Just a few weeks after swastika graffiti was spray-painted in separate incidents in Havertown and Lakewood, N.J., Swarthmore College is grappling with a similar circumstance.
On Aug. 19, Havertown’s Esther Cohen-Eskin noticed a swastika spray-painted on her trash bin. A few days later, several swastikas (along with other anti-Semitic graffiti) were found spray-painted at a playground in Lakewood, N.J.
Then, on Aug. 30 around 10:30 p.m., a student in Swarthmore’s McCabe Library found two swastikas spray-painted on the wall of a bathroom stall, and alerted the public safety department.
The next morning, Swarthmore’s Bias Response Team, led by Dean of Students Liz Braun, met “to determine next steps,” as Swarthmore’s president Valerie Smith said in a statement.
Smith wrote: “This incident is serious and unacceptable, and the perpetrator(s) will face serious disciplinary consequences.”
She then went on to contextualize the swastika historically, noting that it “has become for Jews a symbol of intimidation, suppression and the threat of extermination.” She also pointed out that the symbol “has been associated with white supremacist and homophobic movements.”
Smith said that the Bias Response Team would follow appropriate protocol for dealing with such an incident, while emphasizing that such imagery — “indeed any imagery or speech that seeks to threaten individuals or communities based on their religion, sexual orientation, race, disability status, gender, nationality, political views or any other characteristic”— has no place on the Swarthmore campus.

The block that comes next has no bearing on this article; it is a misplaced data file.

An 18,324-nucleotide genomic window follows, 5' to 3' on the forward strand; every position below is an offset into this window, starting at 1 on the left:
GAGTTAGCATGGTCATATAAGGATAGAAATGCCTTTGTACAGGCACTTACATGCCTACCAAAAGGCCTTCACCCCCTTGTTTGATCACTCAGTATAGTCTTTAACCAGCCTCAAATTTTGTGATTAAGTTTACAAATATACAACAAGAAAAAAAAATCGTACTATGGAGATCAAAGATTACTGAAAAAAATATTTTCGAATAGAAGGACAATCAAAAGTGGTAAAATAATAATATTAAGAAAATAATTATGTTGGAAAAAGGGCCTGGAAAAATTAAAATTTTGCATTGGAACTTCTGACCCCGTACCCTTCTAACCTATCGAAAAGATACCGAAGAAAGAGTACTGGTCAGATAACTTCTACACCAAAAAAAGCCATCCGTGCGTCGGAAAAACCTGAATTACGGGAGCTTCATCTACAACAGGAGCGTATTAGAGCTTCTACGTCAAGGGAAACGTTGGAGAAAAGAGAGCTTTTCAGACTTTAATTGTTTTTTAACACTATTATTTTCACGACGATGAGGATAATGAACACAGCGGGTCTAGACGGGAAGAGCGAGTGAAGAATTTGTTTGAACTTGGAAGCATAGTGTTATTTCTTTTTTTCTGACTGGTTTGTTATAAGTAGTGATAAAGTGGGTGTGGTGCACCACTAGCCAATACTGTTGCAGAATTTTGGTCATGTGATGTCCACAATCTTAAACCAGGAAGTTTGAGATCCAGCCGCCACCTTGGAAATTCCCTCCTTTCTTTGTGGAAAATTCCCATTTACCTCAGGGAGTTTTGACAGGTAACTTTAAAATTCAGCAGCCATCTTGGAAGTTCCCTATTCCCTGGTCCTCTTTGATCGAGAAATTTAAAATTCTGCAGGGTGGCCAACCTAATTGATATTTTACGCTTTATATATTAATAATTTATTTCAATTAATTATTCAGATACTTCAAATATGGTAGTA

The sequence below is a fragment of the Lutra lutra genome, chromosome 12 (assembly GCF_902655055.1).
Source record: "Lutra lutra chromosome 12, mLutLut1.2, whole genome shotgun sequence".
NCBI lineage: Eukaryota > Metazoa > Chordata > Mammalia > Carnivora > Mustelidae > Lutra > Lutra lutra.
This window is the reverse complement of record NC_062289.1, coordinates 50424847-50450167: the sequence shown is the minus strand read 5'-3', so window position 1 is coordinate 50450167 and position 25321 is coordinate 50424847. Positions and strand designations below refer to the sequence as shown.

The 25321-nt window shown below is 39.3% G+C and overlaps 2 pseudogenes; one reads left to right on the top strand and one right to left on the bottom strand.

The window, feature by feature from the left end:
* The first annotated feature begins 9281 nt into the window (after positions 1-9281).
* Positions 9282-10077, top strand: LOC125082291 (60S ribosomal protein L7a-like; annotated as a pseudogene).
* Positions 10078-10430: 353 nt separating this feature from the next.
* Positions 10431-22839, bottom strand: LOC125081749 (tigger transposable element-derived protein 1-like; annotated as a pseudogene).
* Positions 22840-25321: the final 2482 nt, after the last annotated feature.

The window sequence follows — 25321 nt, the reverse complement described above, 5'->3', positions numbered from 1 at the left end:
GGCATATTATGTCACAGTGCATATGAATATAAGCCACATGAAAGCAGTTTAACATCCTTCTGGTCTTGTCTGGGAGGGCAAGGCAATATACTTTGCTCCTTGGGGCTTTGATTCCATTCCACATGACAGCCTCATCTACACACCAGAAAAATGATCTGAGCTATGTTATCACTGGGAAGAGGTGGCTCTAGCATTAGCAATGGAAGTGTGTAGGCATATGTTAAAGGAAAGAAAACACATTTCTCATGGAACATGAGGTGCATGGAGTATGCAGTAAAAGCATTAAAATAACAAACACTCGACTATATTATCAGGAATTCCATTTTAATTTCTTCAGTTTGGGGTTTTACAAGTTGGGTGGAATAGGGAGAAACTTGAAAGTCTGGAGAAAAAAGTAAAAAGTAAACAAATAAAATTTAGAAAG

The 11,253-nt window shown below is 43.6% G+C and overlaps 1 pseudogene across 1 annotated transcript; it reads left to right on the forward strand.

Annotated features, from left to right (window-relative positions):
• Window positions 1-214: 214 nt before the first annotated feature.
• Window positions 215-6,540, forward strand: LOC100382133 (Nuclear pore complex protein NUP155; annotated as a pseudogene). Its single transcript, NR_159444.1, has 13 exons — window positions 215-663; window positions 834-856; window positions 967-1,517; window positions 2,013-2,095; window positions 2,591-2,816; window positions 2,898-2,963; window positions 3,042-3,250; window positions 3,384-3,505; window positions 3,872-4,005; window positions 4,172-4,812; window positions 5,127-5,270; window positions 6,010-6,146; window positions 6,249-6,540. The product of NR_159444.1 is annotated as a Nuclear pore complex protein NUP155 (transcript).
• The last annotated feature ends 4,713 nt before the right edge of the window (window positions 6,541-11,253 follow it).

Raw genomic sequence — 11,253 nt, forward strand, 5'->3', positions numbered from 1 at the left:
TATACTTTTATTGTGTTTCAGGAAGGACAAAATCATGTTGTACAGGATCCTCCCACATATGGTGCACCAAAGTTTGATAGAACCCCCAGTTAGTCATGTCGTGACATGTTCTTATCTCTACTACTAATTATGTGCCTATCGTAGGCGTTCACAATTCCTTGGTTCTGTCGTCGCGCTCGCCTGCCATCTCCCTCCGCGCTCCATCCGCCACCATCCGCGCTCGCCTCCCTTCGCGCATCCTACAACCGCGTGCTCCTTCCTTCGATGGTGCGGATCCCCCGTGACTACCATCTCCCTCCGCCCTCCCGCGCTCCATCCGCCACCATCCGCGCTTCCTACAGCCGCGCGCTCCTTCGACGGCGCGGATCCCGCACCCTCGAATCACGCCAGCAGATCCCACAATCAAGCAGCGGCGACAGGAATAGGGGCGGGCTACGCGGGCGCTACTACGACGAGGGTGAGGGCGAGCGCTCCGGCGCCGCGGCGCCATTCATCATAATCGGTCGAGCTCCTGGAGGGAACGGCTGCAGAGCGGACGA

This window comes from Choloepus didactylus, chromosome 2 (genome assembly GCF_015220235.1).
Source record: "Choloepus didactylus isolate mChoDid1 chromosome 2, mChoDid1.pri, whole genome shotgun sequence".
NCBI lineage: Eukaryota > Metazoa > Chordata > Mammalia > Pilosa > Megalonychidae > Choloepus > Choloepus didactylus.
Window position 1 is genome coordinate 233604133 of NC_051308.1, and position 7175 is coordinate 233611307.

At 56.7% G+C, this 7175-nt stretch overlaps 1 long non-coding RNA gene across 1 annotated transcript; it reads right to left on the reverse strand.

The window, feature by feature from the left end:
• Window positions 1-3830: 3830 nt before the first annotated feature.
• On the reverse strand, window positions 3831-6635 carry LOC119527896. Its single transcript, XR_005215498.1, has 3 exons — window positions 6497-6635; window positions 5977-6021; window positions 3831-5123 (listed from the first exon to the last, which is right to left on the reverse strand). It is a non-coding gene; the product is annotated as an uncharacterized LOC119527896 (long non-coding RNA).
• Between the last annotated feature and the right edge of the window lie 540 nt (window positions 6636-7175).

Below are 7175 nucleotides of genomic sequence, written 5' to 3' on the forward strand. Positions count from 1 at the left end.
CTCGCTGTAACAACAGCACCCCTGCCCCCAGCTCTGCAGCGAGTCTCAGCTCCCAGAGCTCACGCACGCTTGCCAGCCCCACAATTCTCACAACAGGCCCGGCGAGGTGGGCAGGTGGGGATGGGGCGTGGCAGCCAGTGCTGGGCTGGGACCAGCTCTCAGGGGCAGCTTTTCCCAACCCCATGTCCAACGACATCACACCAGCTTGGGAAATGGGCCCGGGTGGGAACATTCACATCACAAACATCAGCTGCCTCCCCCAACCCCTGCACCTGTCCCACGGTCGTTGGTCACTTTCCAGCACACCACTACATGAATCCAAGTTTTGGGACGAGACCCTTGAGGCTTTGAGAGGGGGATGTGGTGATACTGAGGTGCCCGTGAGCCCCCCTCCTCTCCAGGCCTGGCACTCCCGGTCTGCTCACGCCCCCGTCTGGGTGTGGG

“Incidents such as these are an assault on our entire community,” she wrote. “In the words of the Rev. Martin Luther King Jr., ‘We are tied in a single garment of destiny. Whatever affects one directly, affects all indirectly.’”
Nancy Baron-Baer, regional director of the Anti-Defamation League (ADL) in Philadelphia, said her organization is pleased by the way in which Smith is handling the matter.
“Certainly we commend President Smith and the university for their quick response — both in terms of their investigation of the incident and their outreach to the entire Swarthmore community,” Baron-Baer said. “We appreciated President Smith’s discussion of what the swastika can mean and that the police are investigating to find the source.”
As it happens, the ADL recently arranged, in partnership with Chabad, for a campus training of Swarthmore’s students as part of the organization’s Words to Action program.
“Words to Action is a program that empowers students to address anti-Semitism on campus,” Baron-Baer explained. “It’s interactive and was put together specifically for college- and pre-college-age students. It deals with everything from anti-Israel incidents to hate speech vs. free speech to anti-Semitic vandalism — which is what this is — to Holocaust denial. [The training] was already set up, so that’s a good thing.”
The students certainly won’t lack for things to talk about.
Liz Spikol is a staff writer for the Jewish Exponent of Philadelphia.